Record-chasing Italy becoming team to fear; Bale and Wales swim against tide in Denmark clash - GulfToday

Record-chasing Italy becoming team to fear; Bale and Wales swim against tide in Denmark clash


Wales’ Gareth Bale takes part in a training session in Amsterdam on Friday. Agence France-Presse

Italy’s unbeaten streak won’t last forever, and Austria coach Franco Foda is plotting to be the one to stop it.

The Italians have become one of the favorites at the European Championship after winning all three of their games in the group stage, scoring seven goals and conceding none.

Those three victories at Euro 2020 extended the team’s unbeaten streak under coach Roberto Mancini to 30 games - matching the previous record set in the 1930s.

“Initially it seemed to be an insurmountable and impossible challenge for us, because they haven’t lost for an eternity,” Foda said. “But sooner or later even Mancini’s team will lose.”

Austria, which has reached the round of 16 at the tournament for the first time, will get its chance on Saturday at Wembley Stadium.

Besides the unbeaten streak, Italy will also be trying to set another record. The team has not conceded a goal in 11 matches, a total of 1,055 minutes. If Austria fails to score, Italy will surpass the record of 1,143 minutes set between 1972 and 1974.

For a team that failed to qualify for the 2018 World Cup, Italy’s recent results are quite remarkable.

“It’s something that makes us proud, especially considering what they thought of us before the tournament started,” Italy forward Lorenzo Insigne said. “But we have to stay focused, calm and think about ourselves. We haven’t done anything yet. Our objective is to go all the way, it wasn’t just to get through the group stage.”

The 30-year-old Insigne embodies Italy’s transformation under Mancini.

The previous coach, Gian Piero Ventura, lost the squad’s support during a World Cup playoff loss to Sweden when he left Insigne - considered the team’s most talented player - on the bench.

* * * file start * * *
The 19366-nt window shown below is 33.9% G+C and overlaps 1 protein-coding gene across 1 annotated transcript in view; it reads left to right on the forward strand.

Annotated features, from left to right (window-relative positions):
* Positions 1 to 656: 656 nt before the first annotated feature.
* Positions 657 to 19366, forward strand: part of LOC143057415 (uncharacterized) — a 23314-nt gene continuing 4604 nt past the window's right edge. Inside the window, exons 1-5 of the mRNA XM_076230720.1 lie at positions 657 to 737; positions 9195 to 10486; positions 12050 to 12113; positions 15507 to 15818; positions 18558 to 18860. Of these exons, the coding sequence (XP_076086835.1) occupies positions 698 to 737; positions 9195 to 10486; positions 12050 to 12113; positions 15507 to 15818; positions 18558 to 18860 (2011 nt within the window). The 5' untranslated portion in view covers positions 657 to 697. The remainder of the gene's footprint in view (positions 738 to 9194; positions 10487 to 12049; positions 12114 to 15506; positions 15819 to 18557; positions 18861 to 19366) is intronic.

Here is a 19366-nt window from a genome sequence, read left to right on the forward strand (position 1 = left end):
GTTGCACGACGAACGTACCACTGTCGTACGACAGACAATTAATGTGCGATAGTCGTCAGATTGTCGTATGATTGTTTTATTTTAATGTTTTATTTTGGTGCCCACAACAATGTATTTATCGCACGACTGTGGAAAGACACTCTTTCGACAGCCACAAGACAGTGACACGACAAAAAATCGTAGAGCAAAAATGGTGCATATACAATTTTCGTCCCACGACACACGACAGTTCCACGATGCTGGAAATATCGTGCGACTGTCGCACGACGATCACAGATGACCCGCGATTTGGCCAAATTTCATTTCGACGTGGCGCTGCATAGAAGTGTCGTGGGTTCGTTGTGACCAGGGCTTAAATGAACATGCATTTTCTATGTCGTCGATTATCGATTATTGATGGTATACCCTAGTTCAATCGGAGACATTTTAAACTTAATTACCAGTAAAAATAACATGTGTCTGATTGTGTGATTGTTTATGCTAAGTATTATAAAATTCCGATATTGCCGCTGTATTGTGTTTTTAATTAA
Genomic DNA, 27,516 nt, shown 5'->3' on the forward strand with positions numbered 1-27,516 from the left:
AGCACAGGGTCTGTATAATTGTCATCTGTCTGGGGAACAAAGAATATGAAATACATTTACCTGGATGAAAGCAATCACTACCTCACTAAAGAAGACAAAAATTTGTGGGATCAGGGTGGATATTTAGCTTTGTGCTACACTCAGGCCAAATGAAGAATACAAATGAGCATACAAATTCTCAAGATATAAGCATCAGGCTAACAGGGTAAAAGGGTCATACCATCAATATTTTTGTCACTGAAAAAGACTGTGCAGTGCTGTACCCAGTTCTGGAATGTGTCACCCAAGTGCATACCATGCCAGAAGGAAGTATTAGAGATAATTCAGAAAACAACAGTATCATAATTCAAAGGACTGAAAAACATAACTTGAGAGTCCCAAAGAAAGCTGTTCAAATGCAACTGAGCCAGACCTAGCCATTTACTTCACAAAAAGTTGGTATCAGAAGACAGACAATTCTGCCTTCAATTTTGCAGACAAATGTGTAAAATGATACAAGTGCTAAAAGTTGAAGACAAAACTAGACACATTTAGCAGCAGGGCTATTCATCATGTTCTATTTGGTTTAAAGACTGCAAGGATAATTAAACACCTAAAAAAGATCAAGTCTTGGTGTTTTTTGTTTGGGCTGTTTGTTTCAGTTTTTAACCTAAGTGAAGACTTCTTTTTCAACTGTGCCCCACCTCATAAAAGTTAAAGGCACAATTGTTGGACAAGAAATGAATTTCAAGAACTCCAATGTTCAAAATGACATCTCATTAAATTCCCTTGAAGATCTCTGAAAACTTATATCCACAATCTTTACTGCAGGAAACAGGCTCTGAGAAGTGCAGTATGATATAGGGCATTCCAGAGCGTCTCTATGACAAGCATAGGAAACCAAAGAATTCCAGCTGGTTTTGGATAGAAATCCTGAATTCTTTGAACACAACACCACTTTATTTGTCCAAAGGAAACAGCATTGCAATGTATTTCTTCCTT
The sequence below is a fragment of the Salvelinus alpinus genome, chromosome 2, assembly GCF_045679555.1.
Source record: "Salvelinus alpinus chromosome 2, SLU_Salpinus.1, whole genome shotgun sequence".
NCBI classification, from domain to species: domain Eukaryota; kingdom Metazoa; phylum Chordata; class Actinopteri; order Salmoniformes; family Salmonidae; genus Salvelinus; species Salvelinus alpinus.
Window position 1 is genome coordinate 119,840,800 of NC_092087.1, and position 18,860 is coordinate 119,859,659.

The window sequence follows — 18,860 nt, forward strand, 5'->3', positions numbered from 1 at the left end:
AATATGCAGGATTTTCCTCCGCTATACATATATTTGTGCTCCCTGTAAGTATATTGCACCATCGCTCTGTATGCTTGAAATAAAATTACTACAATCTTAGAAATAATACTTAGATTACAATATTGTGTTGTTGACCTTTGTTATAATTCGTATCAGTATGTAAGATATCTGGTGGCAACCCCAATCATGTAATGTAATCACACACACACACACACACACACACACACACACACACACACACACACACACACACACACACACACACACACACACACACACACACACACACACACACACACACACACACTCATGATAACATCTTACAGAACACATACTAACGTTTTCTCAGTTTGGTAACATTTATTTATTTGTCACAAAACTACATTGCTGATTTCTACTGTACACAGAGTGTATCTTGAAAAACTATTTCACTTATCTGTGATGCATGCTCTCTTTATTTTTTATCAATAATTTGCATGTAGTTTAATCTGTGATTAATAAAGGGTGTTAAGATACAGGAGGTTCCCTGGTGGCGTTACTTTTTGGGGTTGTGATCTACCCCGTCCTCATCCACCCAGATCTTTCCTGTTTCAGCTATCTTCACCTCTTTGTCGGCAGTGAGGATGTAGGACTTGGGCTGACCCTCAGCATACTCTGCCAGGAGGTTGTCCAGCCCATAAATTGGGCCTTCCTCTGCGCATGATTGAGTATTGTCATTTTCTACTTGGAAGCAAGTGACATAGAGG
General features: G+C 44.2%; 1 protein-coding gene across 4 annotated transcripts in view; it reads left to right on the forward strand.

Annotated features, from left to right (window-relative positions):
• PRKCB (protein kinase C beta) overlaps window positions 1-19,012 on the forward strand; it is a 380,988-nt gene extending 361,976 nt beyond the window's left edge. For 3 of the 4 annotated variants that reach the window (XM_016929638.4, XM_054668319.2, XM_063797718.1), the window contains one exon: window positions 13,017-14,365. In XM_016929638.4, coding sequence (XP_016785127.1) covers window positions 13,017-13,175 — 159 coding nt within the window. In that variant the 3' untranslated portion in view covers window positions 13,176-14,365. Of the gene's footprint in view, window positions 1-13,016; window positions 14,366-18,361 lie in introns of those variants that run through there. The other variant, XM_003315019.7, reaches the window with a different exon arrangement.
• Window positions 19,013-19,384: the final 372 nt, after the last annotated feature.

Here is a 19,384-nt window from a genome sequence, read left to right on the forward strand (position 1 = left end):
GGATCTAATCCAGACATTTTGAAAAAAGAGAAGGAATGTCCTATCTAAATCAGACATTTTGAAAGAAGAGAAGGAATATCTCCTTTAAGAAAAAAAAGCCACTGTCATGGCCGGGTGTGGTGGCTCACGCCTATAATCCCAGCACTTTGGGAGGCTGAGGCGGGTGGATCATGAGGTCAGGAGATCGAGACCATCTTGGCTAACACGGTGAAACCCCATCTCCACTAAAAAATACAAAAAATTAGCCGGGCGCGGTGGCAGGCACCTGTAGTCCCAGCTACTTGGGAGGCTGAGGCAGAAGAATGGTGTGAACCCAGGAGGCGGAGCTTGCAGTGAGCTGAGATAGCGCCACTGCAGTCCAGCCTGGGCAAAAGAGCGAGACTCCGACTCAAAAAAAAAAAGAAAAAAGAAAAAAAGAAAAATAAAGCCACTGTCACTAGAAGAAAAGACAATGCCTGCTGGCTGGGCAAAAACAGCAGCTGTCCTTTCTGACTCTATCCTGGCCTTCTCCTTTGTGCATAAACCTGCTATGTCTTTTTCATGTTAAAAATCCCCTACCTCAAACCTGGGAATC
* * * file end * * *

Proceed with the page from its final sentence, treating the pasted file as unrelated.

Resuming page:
Insigne has formed a strong partnership with Ciro Immobile, who has finally been able to translate his scoring success in Serie A to the international stage.

“It’s the first time that I’ve played in such an important event at this level, in such an important role,” Insigne said.

“In the past other coaches have used formations that were less compatible with my style of play, although I have always made myself available. Now Mancini is using a system of play that is more suited to me and to other players’ characteristics.”

Insigne already has experience scoring at Wembley, in a 1-1 draw against England in a friendly in 2018.

Italy is playing with such spirit that the buzzword among the Azzurri players is “fairytale.”

No one embodies that more than Giacomo Raspadori, a 21-year-old Sassuolo forward who hadn’t even played a game for Italy when he was named in the 26-man squad for the tournament.

Raspadori was brought on as a substitute in Italy’s final group match against Wales, making only his second appearance for his country.

Denmark take on Wales: Gareth Bale and Wales may have been the neutrals’ favourites during their rousing run to the semi-finals of the last European Championship, but as they prepare to face Denmark in the last 16 in Amsterdam on Saturday the goodwill is likely to all be for their opponents.

The Danes managed to qualify for the knockout phase in second place in their group despite the enormous emotional impact of Christian Eriksen’s cardiac arrest during their opening game against Finland in Copenhagen.

After the trauma of seeing their star player require CPR on the pitch, Kasper Hjulmand’s team lost 1-0 to their Nordic neighbours and then went down 2-1 to Belgium, but a thrilling 4-1 win over Russia was enough for them to advance.

And so they come to the Netherlands with the aim of winning a knockout tie at the European Championship for the first time since they stunned the continent to win the trophy itself in 1992, defeating Germany in the final in Gothenburg having famously only qualified because war-torn Yugoslavia disintegrated.

Saturday marks exactly 29 years since that game, and this time the Danes, now ranked as the 10th-best side in the world, should be favourites against Wales as they look to go as far as possible for Eriksen, who spent six days in hospital after his collapse, undergoing surgery to have a defibrillator implanted.

“It’s hard to describe what this team has been through the past four weeks. We’re thinking about Christian all the way,” said Hjulmand after the victory over Russia.

When the teams met twice in the Nations League in late 2018 Denmark won on each occasion, including a 2-0 home victory in which Eriksen scored twice.

Agence France-Presse

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